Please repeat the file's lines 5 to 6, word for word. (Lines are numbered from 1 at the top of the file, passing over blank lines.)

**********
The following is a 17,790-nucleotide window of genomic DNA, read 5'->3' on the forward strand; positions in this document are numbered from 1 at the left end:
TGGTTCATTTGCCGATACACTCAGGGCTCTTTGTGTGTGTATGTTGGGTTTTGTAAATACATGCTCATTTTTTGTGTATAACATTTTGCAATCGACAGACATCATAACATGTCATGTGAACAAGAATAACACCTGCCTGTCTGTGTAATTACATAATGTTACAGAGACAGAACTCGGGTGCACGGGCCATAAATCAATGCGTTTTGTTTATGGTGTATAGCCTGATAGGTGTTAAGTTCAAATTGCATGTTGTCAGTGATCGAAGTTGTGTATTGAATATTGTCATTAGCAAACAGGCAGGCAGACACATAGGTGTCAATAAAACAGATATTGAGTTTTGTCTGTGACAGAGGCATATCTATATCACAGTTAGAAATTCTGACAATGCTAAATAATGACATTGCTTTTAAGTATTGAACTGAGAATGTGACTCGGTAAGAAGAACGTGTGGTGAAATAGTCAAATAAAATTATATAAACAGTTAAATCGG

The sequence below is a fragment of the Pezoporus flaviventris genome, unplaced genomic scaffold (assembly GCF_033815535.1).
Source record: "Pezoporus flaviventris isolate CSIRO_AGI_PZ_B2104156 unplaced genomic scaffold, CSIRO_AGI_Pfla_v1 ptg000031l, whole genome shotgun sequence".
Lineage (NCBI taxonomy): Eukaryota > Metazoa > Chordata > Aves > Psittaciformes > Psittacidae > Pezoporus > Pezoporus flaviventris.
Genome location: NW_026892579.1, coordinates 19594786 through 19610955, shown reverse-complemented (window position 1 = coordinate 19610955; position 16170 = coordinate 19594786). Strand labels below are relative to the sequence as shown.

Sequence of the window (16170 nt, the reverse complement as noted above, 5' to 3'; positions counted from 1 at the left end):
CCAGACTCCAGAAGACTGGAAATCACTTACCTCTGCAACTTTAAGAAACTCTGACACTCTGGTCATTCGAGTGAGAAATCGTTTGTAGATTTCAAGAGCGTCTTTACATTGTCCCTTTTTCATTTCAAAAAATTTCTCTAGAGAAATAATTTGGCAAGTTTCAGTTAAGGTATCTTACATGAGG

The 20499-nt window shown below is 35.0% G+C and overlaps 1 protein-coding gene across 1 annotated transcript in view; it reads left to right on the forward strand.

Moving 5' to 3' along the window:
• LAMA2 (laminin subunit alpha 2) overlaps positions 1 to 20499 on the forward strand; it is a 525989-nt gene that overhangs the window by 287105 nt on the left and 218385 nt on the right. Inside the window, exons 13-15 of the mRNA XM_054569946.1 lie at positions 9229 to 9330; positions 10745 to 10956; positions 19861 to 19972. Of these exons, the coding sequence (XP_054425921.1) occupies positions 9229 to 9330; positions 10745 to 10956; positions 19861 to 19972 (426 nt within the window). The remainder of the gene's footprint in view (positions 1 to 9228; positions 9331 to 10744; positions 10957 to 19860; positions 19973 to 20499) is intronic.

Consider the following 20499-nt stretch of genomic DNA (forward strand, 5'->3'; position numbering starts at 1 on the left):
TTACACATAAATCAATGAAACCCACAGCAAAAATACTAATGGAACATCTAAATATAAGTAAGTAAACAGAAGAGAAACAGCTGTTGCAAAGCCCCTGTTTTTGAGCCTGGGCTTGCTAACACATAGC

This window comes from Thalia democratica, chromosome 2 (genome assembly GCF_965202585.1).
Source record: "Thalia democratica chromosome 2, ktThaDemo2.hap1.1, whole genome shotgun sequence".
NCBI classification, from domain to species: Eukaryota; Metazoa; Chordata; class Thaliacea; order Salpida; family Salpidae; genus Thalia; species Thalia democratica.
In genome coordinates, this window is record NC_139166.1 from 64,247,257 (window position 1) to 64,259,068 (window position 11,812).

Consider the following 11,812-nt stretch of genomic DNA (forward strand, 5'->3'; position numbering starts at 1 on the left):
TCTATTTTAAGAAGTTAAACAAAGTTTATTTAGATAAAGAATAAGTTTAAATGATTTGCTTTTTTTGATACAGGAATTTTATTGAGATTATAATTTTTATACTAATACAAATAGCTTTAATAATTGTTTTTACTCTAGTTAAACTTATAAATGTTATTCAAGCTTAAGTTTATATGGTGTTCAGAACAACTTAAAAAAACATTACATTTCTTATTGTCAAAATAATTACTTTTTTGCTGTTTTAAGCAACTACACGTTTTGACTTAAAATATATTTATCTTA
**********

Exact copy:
Lineage (NCBI taxonomy): Eukaryota > Metazoa > Chordata > Aves > Psittaciformes > Psittacidae > Pezoporus > Pezoporus flaviventris.
Genome location: NW_026892579.1, coordinates 19594786 through 19610955, shown reverse-complemented (window position 1 = coordinate 19610955; position 16170 = coordinate 19594786). Strand labels below are relative to the sequence as shown.